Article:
By Amnesty International Kenya and Haki Africa

Nairobi 16th June, 2022

Amnesty International and HAKI Africa express deep concern with the recent Institute for Strategic Dialogue findings that Meta and Facebook failed to stop the Al-Shabab and the Islamic State from using its social media platform to spread hateful terrorist content in East Africa and Kenya in particular.

The Institute for Strategic Dialogue (ISD) research released yesterday factually demonstrates Facebook content moderators missed extremist content on their platform between 2020-2022. This expose occurs in a region that remains threatened by terrorist attacks and as Kenya heads into a tightly contested 2022 general elections. These elections are already generating malicious and hateful content designed to disinform, divide and demonise political opponents and their supporters.

This ISD report comes five months after the February 2022 whistle-blower report alleging Meta’s third-party content moderation contractor Sama fuelled mental trauma, intimidation, suppressed staff unionisation and may have undermined quality content moderation. As far back as 2021, the Wall Street Journal and others revealed in the Facebook Files that Facebook significantly under-invests in content moderation in Africa, Asia and Latin America and exposes millions of users to disinformation, hate speech and violent content.

The use of automated systems and machine learning to detect violent and extremist content on the platform is not enough. Meta/Facebook must publicly commit to increasing investment in human content moderation. In addition, moderators must be trained in identifying and preventing violent extremism and hate messaging.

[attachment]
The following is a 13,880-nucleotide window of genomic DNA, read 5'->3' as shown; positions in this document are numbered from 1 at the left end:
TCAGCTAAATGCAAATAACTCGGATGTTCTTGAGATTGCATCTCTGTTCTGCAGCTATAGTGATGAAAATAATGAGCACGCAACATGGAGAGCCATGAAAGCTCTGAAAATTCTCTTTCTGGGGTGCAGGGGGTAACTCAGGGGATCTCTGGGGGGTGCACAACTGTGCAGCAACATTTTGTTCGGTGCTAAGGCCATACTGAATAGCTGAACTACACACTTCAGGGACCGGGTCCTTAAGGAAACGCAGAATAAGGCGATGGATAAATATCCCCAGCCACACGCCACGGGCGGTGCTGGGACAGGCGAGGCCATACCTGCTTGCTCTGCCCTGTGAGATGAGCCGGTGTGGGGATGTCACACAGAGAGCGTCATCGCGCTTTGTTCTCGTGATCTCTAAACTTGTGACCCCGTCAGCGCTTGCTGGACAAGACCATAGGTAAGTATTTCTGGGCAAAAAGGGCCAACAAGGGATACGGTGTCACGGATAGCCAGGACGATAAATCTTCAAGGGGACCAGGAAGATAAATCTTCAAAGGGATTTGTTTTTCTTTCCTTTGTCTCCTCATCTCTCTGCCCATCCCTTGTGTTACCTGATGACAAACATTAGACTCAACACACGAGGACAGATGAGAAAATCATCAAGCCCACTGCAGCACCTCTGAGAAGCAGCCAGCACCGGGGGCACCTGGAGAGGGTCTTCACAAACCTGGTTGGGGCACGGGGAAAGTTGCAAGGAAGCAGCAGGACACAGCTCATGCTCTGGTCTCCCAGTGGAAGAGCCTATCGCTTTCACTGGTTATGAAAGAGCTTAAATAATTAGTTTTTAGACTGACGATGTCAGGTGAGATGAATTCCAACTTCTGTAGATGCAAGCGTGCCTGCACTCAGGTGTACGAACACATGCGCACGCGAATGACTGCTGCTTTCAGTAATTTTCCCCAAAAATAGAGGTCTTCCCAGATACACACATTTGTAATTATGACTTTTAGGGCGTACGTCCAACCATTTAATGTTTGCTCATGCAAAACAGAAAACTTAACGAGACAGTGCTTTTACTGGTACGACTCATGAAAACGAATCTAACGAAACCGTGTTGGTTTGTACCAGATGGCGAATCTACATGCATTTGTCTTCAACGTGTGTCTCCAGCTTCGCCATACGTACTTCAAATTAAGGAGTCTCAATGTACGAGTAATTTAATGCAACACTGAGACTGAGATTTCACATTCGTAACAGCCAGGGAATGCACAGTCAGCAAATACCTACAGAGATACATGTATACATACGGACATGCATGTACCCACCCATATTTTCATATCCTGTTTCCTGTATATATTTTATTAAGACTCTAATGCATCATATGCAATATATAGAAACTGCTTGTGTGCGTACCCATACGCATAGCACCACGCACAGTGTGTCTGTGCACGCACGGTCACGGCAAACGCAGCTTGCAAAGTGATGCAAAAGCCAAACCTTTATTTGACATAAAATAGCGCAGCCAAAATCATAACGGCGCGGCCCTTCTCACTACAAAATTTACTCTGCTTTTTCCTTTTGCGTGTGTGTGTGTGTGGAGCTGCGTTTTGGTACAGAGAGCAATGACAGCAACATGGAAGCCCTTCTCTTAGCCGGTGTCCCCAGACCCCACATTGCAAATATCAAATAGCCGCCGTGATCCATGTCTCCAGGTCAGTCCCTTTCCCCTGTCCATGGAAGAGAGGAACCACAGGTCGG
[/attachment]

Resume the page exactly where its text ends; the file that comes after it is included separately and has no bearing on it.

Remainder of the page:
While community guidelines are now available in over 60 languages, these guidelines do not include the Somali language, a critical language of users in this region. Without prioritising the Somali language, users will not be aware of community standards and not flag harmful content.

It is time that Facebook become more transparent and accountable to the public. We call on Facebook to regularly record and publicly share disaggregated data on the trends, levels and types of abuse being reported and their response. In addition, Facebook must publicly state how many moderators they will deploy to tackle terrorist content and the languages and regions monitored.

We call on the ICT Ministry and the Communications Authority of Kenya actively encourage companies to develop and publicly sign a self-regulatory Code of Practice on Disinformation. The Code should contain explicit public commitments to take down illegal, malicious and hateful content and actively mitigate the risks of disinformation, and perhaps most importantly, make data available to independent researchers to verify that the Code of Practice is being enforced by the companies.

We remind Facebook and all social media platforms they are central to the promotion of digital democracies. Failing to moderate content posted by extremist groups directly threatens human rights and democracy.

Notes; See here for the Institute for Strategic Dialogue “Under-Moderated, Unhinged and Ubiquitous: Al-Shabaab and the Islamic State Networks on Facebook” 15 June 2022